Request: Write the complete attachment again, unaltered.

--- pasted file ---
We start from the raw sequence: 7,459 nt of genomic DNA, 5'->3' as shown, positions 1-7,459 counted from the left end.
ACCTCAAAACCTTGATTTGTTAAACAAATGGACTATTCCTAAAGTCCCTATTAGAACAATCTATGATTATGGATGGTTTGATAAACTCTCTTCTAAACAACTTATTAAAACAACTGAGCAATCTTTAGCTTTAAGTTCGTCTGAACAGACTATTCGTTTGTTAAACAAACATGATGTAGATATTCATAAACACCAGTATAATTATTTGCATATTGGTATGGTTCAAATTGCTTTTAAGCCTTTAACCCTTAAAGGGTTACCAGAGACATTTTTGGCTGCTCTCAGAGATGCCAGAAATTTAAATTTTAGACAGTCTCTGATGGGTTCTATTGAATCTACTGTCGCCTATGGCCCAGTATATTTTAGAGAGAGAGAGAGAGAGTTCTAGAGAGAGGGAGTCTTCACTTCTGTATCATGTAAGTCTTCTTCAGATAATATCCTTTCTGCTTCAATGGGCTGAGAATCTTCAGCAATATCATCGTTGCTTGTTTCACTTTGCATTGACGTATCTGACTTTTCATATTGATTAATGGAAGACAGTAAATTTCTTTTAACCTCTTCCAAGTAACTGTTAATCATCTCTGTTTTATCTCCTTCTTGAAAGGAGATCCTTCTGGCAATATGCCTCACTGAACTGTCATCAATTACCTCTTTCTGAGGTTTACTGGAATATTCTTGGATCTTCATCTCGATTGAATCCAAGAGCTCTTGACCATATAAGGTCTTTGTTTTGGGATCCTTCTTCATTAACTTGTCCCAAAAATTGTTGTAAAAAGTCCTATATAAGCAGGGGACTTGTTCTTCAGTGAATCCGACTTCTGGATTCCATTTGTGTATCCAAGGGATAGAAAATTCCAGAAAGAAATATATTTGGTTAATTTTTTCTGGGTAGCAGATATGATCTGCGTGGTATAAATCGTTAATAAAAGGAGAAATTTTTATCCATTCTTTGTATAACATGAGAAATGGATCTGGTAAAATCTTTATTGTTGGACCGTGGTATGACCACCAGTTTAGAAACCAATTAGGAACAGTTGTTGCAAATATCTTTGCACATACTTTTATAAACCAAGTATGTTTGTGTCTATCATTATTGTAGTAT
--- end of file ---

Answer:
We start from the raw sequence: 7,459 nt of genomic DNA, 5'->3' as shown, positions 1-7,459 counted from the left end.
ACCTCAAAACCTTGATTTGTTAAACAAATGGACTATTCCTAAAGTCCCTATTAGAACAATCTATGATTATGGATGGTTTGATAAACTCTCTTCTAAACAACTTATTAAAACAACTGAGCAATCTTTAGCTTTAAGTTCGTCTGAACAGACTATTCGTTTGTTAAACAAACATGATGTAGATATTCATAAACACCAGTATAATTATTTGCATATTGGTATGGTTCAAATTGCTTTTAAGCCTTTAACCCTTAAAGGGTTACCAGAGACATTTTTGGCTGCTCTCAGAGATGCCAGAAATTTAAATTTTAGACAGTCTCTGATGGGTTCTATTGAATCTACTGTCGCCTATGGCCCAGTATATTTTAGAGAGAGAGAGAGAGAGTTCTAGAGAGAGGGAGTCTTCACTTCTGTATCATGTAAGTCTTCTTCAGATAATATCCTTTCTGCTTCAATGGGCTGAGAATCTTCAGCAATATCATCGTTGCTTGTTTCACTTTGCATTGACGTATCTGACTTTTCATATTGATTAATGGAAGACAGTAAATTTCTTTTAACCTCTTCCAAGTAACTGTTAATCATCTCTGTTTTATCTCCTTCTTGAAAGGAGATCCTTCTGGCAATATGCCTCACTGAACTGTCATCAATTACCTCTTTCTGAGGTTTACTGGAATATTCTTGGATCTTCATCTCGATTGAATCCAAGAGCTCTTGACCATATAAGGTCTTTGTTTTGGGATCCTTCTTCATTAACTTGTCCCAAAAATTGTTGTAAAAAGTCCTATATAAGCAGGGGACTTGTTCTTCAGTGAATCCGACTTCTGGATTCCATTTGTGTATCCAAGGGATAGAAAATTCCAGAAAGAAATATATTTGGTTAATTTTTTCTGGGTAGCAGATATGATCTGCGTGGTATAAATCGTTAATAAAAGGAGAAATTTTTATCCATTCTTTGTATAACATGAGAAATGGATCTGGTAAAATCTTTATTGTTGGACCGTGGTATGACCACCAGTTTAGAAACCAATTAGGAACAGTTGTTGCAAATATCTTTGCACATACTTTTATAAACCAAGTATGTTTGTGTCTATCATTATTGTAGTAT